This text presents the two complementary aspects of thermal physics as an integrated theory of the properties of matter. Conceptual understanding is promoted by thorough development of basic concepts. In contrast to many texts, statistical mechanics, including discussion of the required probability theory, is presented first. This provides a statistical foundation for the concept of entropy, which is central to thermal physics. A unique feature of the book is the development of entropy based on Boltzmann's 1877 definition; this avoids contradictions or ad hoc corrections found in other texts. Detailed fundamentals provide a natural grounding for advanced topics, such as black-body radiation and quantum gases. An extensive set of problems (solutions are available for lecturers through the OUP website), many including explicit computations, advance the core content by probing essential concepts. The text is designed for a two-semester undergraduate course but can be adapted for one-semester courses emphasizing either aspect of thermal physics. It is also suitable for graduate study.

##### Industry Reviews

Review from previous edition In his innovative new text, Carnegie Mellon University physics professor Robert Swendsen presents the foundations of statistical mechanics with, as he puts it, a detour through thermodynamics. That's a desirable strategy because the statistical approach is more fundamental than the classical thermodynamics approach and has many applications to current research problems. [] The mathematical notation is carefully introduced and useful; the selected mathematical techniques are clearly explained in a conversational style that both graduate and advanced undergraduate students will find easy to follow. The author's subject organization and conceptual viewpoint address some of the shortcomings of conventional developments of thermal physics and will be helpful to students and researchers seeking a deep appreciation of statistical physics. * Physics Today, August 2013 *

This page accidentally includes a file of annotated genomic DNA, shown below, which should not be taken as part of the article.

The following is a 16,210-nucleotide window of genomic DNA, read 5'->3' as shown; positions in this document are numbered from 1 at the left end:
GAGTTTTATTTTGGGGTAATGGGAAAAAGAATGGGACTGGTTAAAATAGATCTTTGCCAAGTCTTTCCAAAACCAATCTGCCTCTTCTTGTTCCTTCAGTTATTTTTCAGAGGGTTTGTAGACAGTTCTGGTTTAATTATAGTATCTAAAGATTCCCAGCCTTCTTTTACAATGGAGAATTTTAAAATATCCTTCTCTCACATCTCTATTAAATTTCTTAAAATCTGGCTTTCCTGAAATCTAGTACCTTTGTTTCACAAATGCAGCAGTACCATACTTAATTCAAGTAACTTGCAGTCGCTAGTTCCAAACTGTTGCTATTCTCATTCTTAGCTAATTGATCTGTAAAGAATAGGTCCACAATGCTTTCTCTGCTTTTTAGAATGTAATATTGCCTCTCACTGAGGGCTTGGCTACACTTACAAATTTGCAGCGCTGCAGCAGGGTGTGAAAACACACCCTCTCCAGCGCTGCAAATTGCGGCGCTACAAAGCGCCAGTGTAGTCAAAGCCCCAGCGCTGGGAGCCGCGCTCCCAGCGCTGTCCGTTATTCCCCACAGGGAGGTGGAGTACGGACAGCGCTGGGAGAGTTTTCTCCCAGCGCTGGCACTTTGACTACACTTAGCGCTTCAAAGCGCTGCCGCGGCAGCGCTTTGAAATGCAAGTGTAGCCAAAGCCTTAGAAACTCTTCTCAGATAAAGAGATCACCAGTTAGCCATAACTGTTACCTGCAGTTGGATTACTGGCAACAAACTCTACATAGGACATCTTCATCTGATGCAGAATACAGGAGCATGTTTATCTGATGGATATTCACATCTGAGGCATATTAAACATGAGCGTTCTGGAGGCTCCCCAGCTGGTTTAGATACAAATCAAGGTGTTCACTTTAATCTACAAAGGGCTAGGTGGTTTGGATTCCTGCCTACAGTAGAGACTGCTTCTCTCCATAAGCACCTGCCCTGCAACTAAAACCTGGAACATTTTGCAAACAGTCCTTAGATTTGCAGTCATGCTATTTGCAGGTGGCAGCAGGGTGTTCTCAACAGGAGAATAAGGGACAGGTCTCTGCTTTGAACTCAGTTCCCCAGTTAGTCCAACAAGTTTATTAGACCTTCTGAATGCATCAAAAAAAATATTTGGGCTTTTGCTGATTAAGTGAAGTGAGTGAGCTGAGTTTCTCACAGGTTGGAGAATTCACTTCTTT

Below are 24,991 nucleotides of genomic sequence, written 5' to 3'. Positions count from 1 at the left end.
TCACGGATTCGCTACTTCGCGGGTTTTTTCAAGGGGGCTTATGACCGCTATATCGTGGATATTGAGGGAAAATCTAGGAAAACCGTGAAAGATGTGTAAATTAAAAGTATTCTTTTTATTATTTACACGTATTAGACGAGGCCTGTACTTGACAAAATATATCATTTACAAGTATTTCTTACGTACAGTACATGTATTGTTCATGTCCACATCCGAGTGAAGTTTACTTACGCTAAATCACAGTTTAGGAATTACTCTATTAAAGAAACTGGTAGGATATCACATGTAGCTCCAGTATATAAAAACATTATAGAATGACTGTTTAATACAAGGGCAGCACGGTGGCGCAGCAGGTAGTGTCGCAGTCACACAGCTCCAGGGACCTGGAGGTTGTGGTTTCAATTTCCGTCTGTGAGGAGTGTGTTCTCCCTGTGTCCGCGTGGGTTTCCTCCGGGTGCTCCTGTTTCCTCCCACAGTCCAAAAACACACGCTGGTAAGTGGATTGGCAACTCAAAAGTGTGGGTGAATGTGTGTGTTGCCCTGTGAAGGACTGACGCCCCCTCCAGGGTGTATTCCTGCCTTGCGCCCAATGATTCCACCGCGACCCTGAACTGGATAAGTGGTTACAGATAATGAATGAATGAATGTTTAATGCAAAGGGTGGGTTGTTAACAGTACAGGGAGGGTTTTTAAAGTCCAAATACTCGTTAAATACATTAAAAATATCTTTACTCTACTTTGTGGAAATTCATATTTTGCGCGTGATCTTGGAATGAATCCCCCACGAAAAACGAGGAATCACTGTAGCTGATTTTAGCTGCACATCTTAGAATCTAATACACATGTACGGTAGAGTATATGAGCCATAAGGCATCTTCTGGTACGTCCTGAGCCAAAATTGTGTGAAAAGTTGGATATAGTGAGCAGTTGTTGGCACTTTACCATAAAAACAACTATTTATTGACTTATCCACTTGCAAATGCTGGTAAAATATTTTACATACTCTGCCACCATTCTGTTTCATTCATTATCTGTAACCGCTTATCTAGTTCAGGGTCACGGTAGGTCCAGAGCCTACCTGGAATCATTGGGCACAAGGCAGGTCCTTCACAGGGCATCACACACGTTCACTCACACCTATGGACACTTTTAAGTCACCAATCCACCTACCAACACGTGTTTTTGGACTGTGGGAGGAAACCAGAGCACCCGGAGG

Bob Swendsen's book is very well thought out, educationally sound, and more original than other texts. * Jan Tobochnik, Kalamazoo College, USA *

Robert Swendsen is a well-respected researcher who has developed many novel algorithms that illustrate his deep understanding of statistical mechanics. His textbook reflects his deep understanding and will likely have a major impact on the way statistical mechanics and thermodynamics is taught. Particularly noteworthy is Swendsen's treatment of entropy, following Boltzmann's original definition in terms of probability, and his comprehensive discussion of the fundamental principles and applications of statistical mechanics and thermodynamics. Students and instructors will enjoy reading the book as much as Swendsen obviously enjoyed writing it. * Harvey Gould, Clark University, USA *

In this reader-friendly, excellent text, the author provides a unique combination of the best of two worlds: traditional thermodynamics (following Callen's footsteps) and modern statistical mechanics (including VPython codes for simulations). * Royce Zia, Virginia Polytechnic Institute and State University, USA *

Swendsen is famous for developing Monte Carlo algorithms which dramatically speed up the simulation of many systems near a phase transition. The ideas for those algorithms required deep understanding of statistical mechanics, an understanding which is now fully applied to this excellent textbook. * Peter Young, University of California, USA *